CoviDiaries: Keepin’ On With Austin Dunbar of Durham Brand & Co.

Posted inBranding & Identity Design
Thumbnail for CoviDiaries: Keepin’ On With Austin Dunbar of Durham Brand & Co.

In order to make the creative world feel a bit less lonely and a bit more connected in the face of the coronavirus pandemic, we’ve been publishing a new blog series—CoviDiaries—that brings us into the homes and minds of various designers, illustrators and other professionals, to see how they’re coping. Today’s installment comes from Austin Dunbar, founder of Durham Brand & Co.

Here we are, in Week 9 of what seems like the never-ending quarantine dream. The last time we were all in the studio, bickering and bantering, grabbing lunch with a table of eight or bellying up to a bar after work, seems like it was ages ago. In some ways, it’s insanity, in others, time has a weird way of redefining your work, your life, your why. As abrupt as normal everyday was pulled away, to me, there’s been some calm during this storm of isolation.

To be transparent, I live in the urban environs of Covington, KY, 11 blocks south of the Ohio River and downtown Cincinnati. I personally don’t know anyone who’s lost a loved one or has been impacted by the terminal thief that is COVID-19. I’m one of the lucky ones. That said, the place I love the most, at its core, breathes a thriving entrepreneurial spirit that’s been suffocated for a longer period than we all would’ve guessed. Cultural institutions like bars and breweries, restaurants and retail are almost frozen in time, or in better cases, operating at a pace that’s stunted. Forget the masks, it’s more strange to see your everyday reality living with the pause button on.

I own a design studio called Durham Brand & Co. in the city where I work, eat, play and raise my family. For the past six-plus years, the studio has absolutely consumed me. For better or worse. During this mandatory staycation, I’ve been able to step back and really start to see the forest for the trees—learning to balance the heaviest weights of work and life. Instead of designing and capitalizing on some digi-post/ers that say ‘Stay 6’ Back Buddy’ or something kitschy for a double-tap, I’ve really unplugged a bit and used this time to recharge with my family and focus on other fulfilling tasks that feed my creative side. Cooking, gardening, interior and exterior house projects—all things I love just as much as graphic design, but have little time during our old normal way of life. Our home dates back 150 years and there’s always new makeup needed for this old girl.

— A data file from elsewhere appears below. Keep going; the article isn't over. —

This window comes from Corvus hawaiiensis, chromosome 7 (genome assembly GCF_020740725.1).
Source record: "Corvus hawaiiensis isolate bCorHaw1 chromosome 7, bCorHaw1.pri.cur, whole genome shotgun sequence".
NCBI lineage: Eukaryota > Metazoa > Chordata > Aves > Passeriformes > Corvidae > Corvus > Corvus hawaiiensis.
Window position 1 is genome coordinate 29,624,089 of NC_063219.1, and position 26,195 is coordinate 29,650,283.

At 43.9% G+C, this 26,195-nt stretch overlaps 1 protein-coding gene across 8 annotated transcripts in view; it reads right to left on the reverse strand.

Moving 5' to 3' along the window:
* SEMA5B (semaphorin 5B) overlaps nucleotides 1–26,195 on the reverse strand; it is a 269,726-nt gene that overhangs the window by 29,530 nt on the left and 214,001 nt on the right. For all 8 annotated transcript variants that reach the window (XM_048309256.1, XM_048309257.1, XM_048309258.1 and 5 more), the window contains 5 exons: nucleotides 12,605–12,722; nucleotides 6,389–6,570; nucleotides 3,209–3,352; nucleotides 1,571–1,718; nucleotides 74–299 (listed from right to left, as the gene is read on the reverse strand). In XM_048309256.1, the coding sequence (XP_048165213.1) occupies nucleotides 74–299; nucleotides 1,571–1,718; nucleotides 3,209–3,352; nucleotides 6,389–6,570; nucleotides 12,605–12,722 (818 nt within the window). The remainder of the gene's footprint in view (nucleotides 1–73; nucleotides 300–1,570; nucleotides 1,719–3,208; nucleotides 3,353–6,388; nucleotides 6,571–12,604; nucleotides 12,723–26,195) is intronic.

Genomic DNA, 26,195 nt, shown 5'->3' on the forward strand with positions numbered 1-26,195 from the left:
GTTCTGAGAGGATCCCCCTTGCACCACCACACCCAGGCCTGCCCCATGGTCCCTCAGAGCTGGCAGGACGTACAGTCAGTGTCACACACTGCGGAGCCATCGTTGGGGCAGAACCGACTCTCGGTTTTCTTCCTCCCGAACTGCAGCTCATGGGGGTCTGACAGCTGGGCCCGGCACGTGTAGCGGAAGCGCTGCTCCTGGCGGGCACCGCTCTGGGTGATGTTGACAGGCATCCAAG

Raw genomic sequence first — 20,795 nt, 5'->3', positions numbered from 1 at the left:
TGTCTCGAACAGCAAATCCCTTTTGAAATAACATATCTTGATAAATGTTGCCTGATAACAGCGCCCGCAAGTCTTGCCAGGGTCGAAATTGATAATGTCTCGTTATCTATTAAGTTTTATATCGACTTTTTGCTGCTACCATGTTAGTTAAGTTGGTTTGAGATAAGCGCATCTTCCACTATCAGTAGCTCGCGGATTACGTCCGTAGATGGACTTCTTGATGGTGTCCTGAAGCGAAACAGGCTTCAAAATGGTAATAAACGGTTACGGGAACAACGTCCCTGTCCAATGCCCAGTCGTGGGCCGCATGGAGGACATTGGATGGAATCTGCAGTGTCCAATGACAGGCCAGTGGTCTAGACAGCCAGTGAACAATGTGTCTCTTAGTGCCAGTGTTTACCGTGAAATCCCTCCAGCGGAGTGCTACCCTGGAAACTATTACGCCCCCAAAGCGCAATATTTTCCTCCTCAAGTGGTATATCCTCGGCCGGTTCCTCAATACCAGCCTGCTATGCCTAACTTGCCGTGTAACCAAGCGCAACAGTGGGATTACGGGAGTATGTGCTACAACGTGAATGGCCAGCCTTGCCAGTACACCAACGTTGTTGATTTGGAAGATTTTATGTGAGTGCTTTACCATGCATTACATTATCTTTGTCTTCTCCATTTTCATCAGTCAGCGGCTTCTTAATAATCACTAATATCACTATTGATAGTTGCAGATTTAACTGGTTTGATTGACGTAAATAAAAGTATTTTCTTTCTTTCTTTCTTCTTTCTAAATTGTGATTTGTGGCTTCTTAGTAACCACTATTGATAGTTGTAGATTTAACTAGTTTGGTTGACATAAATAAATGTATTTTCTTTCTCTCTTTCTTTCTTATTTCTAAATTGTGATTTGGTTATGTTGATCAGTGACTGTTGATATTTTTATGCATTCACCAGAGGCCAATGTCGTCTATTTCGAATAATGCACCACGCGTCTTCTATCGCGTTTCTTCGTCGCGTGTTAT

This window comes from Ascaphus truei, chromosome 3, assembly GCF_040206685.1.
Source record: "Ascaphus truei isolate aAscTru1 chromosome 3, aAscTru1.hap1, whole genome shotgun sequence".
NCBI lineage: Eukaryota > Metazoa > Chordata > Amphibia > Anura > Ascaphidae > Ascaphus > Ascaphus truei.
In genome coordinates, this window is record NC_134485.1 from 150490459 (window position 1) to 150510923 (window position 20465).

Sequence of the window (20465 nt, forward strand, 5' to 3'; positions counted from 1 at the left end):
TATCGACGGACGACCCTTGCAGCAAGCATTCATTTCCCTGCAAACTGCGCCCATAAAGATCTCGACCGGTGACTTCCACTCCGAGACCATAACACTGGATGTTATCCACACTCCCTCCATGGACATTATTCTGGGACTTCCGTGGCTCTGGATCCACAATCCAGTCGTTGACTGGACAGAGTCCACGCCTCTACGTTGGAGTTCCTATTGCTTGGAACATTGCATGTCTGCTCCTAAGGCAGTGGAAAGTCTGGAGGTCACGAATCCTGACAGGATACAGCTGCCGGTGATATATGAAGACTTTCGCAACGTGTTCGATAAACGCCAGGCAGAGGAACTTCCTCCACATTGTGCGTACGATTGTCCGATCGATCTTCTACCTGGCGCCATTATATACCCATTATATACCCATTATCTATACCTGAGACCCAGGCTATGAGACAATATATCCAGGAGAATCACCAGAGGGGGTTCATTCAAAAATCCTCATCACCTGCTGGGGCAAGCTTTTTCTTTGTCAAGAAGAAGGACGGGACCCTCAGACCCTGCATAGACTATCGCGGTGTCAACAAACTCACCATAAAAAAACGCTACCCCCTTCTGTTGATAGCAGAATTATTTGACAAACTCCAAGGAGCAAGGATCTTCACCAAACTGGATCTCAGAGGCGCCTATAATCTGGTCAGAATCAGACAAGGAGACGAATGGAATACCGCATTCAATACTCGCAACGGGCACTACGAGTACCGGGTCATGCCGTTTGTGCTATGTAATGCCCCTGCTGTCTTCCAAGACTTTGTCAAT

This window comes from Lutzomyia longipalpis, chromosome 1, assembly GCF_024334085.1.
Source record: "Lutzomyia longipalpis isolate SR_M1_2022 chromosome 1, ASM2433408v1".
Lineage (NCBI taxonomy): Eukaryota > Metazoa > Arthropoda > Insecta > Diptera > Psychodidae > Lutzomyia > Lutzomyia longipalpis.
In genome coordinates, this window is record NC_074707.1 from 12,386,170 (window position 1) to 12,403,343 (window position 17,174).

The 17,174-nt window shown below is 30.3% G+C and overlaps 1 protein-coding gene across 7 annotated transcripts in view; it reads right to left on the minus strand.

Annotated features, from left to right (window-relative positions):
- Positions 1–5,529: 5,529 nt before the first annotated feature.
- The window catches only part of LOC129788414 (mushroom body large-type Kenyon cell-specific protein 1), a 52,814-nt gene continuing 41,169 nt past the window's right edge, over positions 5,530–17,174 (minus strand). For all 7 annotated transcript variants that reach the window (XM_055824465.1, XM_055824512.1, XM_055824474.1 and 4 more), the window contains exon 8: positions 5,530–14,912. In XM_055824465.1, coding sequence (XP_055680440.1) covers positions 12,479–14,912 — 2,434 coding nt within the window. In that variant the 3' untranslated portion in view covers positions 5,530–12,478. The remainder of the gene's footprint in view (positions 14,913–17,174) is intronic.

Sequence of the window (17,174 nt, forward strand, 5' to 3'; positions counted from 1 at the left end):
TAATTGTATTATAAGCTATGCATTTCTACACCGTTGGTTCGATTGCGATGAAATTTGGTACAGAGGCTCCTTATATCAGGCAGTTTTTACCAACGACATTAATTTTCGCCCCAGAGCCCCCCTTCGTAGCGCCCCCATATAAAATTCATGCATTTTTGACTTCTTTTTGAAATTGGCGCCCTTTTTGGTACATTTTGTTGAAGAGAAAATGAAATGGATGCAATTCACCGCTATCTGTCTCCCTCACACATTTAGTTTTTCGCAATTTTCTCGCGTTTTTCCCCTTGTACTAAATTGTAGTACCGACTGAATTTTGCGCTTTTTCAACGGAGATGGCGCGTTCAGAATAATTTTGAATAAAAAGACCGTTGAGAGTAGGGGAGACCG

There have been some great moments, and a few crazy times while staying safe at home. My youngest of three daughters turned 6 mid-April and I turned 33 right on the cusp of the shutdown. I’ve been Zoomin’ my face off with pals I rarely see, and we’ve spent more time as a family than we have in the past eight years. Somehow though during this isolated time I’ve been electrocuted, had a candle blow up in my face, and realized I’m not educated enough for homeschooling. The studio has been busy and I can’t thank everyone enough who works at Durham for their dedication to work harder when the going gets tough. Amidst my personal day-to-day of being stay-at-home-work-hubs-dad, operating a design studio, managing employees, client meetings and shipping out new work every other day, we’ve also gutted the studio and are building a completely new space that will open in the coming months.

With all that seems lost and paused for now, there’s so much more to look forward to with more clarity and sense of purpose, person, and place when we return to our old, new, normal. I look forward to seeing that day come for us all.